It is widely accepted that portfolio rebalancing adds diversification return to fixed-weight portfolios, but this is only true for long-only unleveraged portfolios. Qian provides analytical results regarding portfolio rebalancing and the associated diversification returns for different kinds of portfolios including long-only, long-short, and leveraged. He shows that portfolio rebalancing is linked to underlying portfolio dynamics. For long-only unleveraged portfolios, rebalancing amounts to a mean-reverting strategy, and the diversification return is always non-negative. But for short (or inverse) and leveraged portfolios, portfolio rebalancing on the top-down level amounts to a trend-following strategy that detracts from diversification return. Qian analyzes diversification returns of risk parity portfolios and shows that the diversification return of a leveraged long-only portfolio can generally be decomposed into two parts, both of which are related to a scaled unleveraged portfolio. The first part is the positive diversification return from rebalancing among individual assets at the bottom- up level, which is amplified by leverage. The second part is the negative diversification return caused by the leverage of the overall portfolio. His numerical examples show that diversification return is, in general, positive for leveraged risk parity portfolios when the leverage ratio is not too high. In addition, he shows that low correlations between different assets are crucial in achieving positive diversification return and reducing portfolio turnover for risk parity portfolios.
August 27, 2012
Estimating The Optimal Rebalancing Rules
Asset allocation and rebalancing are a powerful team with a history of improving the odds of earning a decent return. But in order to harvest the associated risk premium, you’ll have to deal with two big challenges. One is behavioral—rebalancing works best in a contrarian context, i.e., buy low, sell high. The other hurdle is technical—deciding when to rebalance, and by how much.
Rebalancing is a relatively new research area in finance, but the literature has been expanding rapidly. I devote a chapter to the topic in my book, Dynamic Asset Allocation, although the subject really deserves a book (or two) of its own. In any case, the advice on rebalancing runs the gamut, which means that clarity and simplicity are easily victimized in this corner. But if you’re looking for some relatively unbiased context from a quantitative perspective, a model outlined by Seth Masters at Alliance Bernstein (“Rebalancing: Establishing A Consistent Framework,” Journal of Portfolio Management, Spring 2003 ) is a good place to start.
The basic goal of the Masters model is to estimate the optimal rebalancing trigger points for each asset in a portfolio in an asset allocation framework. In other words, how far should you let a portfolio's asset allocation drift before rebalancing the pieces back to the target allocation? No one really knows the answer, of course, and no amount of analysis can fully solve this mystery, courtesy of our ancient nemesis: an uncertain future. Nonetheless, we can and should focus on developing an approximation of the ideal trigger point by intelligently analyzing the data. We shouldn't be slaves to the result, but going through the process is immensely productive for understanding how rebalancing can help us.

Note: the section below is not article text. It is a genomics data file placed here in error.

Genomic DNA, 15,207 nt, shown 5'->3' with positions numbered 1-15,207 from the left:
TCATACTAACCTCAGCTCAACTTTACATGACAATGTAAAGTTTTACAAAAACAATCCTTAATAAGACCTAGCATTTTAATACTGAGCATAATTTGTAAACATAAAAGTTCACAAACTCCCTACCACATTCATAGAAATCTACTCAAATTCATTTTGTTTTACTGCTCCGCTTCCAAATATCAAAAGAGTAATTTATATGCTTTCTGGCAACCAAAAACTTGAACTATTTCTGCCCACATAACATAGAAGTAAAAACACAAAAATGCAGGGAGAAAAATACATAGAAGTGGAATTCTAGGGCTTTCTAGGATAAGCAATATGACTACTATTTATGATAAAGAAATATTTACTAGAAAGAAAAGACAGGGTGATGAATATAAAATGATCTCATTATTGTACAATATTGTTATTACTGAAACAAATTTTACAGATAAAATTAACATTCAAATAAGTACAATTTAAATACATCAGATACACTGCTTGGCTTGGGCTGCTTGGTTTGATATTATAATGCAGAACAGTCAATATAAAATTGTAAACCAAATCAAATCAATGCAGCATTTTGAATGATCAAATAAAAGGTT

On that score, Masters offers a relatively easy and robust model. The analysis can be run in a simple Excel spreadsheet (or in more sophisticated software packages, such as R). Either way, the strategic insight can be invaluable.
To run the analysis, you'll need estimates for five inputs:
With those numbers in hand, it's a simple matter to plug in the numbers into Masters' formula for estimating the trigger points for each asset in a portfolio:
As a simple of example of how the Masters model works, consider a basic two-asset class portfolio with a target allocation of 60% stocks (S&P 500) and 40% bonds (Barclays Aggregate Bond). Per the variables above, the model requires that we make some assumptions. Let's briefly consider each:
• Investor risk tolerance is hard to pin down, although Masters writes that 5% is a rough estimate for many of his clients and so we'll stick with this number for a test drive.
• Masters also assumes a 1% cost of trading.
• Ideally, the volatility inputs should be projected values, but for simplicity let's use historical data: annualized standard deviations of monthly total returns for the past decade through July 2012 for each asset class.
• Each asset's correlation with the rest of the portfolio (which in this simple example is the other asset), based on monthly data for the trailing 10 years through July 2012.
With the numbers entered, here are the results:
Given our assumptions, the Masters model tells us to rebalance both the equity or bond portion of the portfolio whenever the allocation rises or falls by 4 percentage points.
What can you do with this information? First, a warning: no one should assume that this model gives us the last word on rebalancing rules. There are no silver bullets here, or anywhere else in financial analytics. But it's a valuable starting point—a benchmark for evaluating rebalancing rules for a specific portfolio with a particular set of assumptions. For deeper insight, you should compare the recommendations with advice from another methodology. If the two approaches dispense similar recommendations, that's an encouraging sign that you're in the ballpark for estimating the optimal rebalancing strategy. If they disagree sharply, however, it may be time to rethink your rebalancing strategy, including the underlying assumptions.